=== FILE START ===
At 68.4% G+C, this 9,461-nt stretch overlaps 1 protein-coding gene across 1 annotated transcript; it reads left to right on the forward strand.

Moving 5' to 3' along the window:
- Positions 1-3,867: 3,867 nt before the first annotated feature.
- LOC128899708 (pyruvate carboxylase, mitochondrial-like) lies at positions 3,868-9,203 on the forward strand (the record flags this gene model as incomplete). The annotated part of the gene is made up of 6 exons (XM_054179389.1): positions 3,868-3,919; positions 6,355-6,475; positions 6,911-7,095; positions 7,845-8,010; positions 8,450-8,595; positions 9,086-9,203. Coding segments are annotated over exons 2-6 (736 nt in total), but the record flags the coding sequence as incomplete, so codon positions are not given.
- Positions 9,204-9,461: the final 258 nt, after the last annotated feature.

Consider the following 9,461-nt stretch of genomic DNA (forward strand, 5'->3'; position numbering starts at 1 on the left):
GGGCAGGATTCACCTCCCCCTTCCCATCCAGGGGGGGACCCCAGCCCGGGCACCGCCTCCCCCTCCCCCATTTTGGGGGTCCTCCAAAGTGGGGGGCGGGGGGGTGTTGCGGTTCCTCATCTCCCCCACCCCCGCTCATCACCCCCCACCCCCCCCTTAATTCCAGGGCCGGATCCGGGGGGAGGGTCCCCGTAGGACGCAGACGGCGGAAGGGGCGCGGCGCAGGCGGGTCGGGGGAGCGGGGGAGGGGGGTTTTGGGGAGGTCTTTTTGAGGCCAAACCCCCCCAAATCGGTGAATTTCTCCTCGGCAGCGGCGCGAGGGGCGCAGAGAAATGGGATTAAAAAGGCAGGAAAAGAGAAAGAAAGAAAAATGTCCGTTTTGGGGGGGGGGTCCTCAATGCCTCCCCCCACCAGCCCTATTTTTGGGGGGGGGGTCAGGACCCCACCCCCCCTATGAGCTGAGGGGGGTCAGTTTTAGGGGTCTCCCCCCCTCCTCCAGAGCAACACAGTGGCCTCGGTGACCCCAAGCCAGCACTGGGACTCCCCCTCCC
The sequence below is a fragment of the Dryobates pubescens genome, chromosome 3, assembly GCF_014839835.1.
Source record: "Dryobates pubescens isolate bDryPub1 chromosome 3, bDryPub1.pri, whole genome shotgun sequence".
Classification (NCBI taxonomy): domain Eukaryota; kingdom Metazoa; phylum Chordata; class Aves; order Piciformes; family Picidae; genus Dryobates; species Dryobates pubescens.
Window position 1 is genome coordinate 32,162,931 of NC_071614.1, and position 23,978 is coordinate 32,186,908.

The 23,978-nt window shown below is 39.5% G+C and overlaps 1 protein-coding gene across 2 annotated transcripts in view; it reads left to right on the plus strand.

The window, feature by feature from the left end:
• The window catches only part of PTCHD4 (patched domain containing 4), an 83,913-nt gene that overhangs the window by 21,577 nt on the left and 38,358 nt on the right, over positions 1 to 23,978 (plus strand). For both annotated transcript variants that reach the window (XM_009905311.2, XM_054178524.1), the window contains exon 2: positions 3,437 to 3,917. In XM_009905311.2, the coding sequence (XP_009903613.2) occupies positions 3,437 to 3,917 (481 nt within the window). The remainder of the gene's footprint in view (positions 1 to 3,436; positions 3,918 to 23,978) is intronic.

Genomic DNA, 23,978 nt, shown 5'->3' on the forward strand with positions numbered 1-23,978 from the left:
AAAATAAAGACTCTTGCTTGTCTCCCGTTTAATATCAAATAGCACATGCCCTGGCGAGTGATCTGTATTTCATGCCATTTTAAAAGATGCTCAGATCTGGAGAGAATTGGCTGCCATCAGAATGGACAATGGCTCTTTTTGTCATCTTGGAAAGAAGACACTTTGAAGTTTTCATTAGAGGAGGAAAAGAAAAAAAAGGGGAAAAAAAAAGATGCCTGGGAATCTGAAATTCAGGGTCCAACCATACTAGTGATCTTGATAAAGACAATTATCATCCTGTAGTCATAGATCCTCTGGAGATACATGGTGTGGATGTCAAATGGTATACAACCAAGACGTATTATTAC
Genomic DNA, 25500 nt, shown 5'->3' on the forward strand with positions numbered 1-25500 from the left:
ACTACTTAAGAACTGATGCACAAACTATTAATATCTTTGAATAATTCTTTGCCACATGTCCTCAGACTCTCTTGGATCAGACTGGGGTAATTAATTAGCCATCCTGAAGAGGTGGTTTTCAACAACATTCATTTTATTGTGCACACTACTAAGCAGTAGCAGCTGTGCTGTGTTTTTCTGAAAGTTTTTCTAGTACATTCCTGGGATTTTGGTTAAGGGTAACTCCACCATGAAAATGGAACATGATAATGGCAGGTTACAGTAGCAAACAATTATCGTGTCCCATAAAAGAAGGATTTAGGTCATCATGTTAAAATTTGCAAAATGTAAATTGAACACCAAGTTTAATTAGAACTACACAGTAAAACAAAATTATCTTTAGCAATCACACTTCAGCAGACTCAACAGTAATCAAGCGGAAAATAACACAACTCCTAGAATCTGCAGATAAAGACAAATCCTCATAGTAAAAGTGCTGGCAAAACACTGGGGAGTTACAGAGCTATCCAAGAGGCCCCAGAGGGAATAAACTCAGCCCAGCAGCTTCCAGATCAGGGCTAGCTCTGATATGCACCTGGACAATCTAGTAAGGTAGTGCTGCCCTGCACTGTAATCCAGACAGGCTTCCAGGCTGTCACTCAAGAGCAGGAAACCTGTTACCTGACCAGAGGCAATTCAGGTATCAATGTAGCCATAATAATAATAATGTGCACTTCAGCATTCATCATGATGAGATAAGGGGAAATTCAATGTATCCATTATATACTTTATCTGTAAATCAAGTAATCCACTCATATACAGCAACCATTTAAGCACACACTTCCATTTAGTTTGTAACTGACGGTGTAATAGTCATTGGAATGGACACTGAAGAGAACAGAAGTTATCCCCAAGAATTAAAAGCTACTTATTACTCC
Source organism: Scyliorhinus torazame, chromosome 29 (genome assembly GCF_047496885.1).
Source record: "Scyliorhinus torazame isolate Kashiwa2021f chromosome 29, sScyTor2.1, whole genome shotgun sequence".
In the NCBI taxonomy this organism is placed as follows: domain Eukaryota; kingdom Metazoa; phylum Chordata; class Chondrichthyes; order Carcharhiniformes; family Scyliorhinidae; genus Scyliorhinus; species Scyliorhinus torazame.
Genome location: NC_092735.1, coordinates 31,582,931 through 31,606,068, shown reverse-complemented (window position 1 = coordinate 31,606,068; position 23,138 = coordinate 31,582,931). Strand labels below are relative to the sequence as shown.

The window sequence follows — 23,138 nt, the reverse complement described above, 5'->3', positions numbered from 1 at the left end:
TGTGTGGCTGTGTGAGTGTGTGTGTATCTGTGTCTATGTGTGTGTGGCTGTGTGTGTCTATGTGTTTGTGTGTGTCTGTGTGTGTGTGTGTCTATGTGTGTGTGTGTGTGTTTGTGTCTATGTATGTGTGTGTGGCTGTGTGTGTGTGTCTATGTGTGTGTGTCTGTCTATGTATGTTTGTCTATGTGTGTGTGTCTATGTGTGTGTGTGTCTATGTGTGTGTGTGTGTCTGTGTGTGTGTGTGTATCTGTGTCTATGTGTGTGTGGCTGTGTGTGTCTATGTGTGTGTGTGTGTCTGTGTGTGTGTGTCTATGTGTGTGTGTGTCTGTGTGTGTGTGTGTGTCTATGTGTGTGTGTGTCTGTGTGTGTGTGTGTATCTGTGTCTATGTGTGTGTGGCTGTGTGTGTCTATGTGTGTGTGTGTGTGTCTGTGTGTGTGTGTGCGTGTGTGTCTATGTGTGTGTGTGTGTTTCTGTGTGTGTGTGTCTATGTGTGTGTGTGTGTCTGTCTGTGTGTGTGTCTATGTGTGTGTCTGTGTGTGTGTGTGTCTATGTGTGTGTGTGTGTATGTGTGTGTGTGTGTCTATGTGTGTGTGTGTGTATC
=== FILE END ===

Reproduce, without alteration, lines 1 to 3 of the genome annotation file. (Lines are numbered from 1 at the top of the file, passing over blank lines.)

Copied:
At 68.4% G+C, this 9,461-nt stretch overlaps 1 protein-coding gene across 1 annotated transcript; it reads left to right on the forward strand.

Moving 5' to 3' along the window:
- Positions 1-3,867: 3,867 nt before the first annotated feature.